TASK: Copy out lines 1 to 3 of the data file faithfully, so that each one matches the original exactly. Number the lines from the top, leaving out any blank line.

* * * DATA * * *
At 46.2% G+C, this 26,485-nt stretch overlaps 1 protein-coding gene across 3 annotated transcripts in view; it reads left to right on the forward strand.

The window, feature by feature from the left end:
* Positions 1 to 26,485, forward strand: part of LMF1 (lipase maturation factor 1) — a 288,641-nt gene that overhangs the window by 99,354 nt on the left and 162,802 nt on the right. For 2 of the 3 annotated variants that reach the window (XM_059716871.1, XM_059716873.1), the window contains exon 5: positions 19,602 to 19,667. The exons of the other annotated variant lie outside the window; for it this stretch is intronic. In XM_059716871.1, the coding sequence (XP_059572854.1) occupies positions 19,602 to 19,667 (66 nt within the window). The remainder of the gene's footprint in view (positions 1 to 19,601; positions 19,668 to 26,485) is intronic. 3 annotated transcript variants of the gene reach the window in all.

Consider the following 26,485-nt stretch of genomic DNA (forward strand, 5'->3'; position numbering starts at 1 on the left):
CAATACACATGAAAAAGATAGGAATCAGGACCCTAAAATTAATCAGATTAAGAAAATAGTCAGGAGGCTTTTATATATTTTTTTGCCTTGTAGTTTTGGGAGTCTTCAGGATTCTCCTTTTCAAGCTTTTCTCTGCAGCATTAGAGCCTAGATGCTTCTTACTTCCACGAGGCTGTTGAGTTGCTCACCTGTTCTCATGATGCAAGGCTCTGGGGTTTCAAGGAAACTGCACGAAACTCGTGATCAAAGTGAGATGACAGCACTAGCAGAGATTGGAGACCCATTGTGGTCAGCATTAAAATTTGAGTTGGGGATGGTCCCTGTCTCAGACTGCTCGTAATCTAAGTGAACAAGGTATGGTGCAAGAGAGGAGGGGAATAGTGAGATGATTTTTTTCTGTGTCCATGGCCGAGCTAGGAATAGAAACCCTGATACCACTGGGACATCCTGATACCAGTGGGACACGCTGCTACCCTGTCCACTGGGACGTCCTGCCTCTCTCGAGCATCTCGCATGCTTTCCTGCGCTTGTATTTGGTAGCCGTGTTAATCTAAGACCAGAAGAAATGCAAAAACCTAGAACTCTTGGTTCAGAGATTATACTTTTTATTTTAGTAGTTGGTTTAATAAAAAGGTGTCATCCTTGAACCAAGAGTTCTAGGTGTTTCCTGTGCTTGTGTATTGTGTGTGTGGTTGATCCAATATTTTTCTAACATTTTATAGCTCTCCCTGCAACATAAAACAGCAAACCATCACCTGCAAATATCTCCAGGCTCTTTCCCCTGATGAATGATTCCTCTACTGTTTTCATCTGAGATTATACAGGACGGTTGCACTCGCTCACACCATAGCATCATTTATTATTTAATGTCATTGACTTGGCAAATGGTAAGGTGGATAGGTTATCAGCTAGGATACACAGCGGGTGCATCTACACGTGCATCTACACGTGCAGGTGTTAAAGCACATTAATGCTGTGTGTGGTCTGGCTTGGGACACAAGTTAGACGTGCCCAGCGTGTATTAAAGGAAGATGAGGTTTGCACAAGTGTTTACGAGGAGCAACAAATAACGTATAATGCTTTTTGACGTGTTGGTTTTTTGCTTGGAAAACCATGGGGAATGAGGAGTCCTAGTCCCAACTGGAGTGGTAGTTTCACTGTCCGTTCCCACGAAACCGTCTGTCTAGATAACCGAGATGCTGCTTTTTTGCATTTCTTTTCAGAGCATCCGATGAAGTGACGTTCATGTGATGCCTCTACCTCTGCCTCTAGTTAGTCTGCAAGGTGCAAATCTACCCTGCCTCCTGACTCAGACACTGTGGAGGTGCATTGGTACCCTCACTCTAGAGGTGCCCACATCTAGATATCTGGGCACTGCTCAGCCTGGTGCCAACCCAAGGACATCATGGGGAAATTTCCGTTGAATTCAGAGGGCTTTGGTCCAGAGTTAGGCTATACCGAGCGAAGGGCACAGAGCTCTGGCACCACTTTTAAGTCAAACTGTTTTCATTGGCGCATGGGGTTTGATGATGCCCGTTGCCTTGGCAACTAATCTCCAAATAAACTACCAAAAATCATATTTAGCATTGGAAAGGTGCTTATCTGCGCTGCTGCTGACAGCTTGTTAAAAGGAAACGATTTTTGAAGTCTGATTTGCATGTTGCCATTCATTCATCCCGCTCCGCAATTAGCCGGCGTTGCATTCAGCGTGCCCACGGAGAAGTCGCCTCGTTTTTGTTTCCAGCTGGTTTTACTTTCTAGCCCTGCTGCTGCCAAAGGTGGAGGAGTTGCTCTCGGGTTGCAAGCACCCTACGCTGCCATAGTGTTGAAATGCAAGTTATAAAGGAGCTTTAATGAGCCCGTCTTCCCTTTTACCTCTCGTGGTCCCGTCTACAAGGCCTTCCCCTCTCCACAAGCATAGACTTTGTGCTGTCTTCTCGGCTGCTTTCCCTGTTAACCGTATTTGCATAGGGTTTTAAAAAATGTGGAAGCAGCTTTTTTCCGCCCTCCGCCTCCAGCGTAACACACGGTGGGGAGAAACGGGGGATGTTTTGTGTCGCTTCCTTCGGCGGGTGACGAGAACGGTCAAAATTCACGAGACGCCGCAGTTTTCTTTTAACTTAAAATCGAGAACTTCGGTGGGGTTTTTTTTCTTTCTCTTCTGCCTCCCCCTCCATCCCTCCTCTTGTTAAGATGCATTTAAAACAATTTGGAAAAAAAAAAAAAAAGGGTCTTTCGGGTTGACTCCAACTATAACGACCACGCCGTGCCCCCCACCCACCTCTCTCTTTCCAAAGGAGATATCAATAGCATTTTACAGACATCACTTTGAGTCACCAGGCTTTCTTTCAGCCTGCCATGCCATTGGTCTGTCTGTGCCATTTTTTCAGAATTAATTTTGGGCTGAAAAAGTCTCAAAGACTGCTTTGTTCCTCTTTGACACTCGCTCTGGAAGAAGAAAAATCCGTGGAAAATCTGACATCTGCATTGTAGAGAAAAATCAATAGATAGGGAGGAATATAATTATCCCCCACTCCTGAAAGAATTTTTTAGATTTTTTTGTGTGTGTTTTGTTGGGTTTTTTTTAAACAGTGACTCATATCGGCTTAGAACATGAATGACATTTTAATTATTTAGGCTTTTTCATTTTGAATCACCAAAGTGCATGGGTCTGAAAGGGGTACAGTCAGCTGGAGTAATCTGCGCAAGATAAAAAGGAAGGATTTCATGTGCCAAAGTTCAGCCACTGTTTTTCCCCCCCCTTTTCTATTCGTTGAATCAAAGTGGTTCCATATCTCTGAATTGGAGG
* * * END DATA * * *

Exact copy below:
At 46.2% G+C, this 26,485-nt stretch overlaps 1 protein-coding gene across 3 annotated transcripts in view; it reads left to right on the forward strand.

The window, feature by feature from the left end:
* Positions 1 to 26,485, forward strand: part of LMF1 (lipase maturation factor 1) — a 288,641-nt gene that overhangs the window by 99,354 nt on the left and 162,802 nt on the right. For 2 of the 3 annotated variants that reach the window (XM_059716871.1, XM_059716873.1), the window contains exon 5: positions 19,602 to 19,667. The exons of the other annotated variant lie outside the window; for it this stretch is intronic. In XM_059716871.1, the coding sequence (XP_059572854.1) occupies positions 19,602 to 19,667 (66 nt within the window). The remainder of the gene's footprint in view (positions 1 to 19,601; positions 19,668 to 26,485) is intronic. 3 annotated transcript variants of the gene reach the window in all.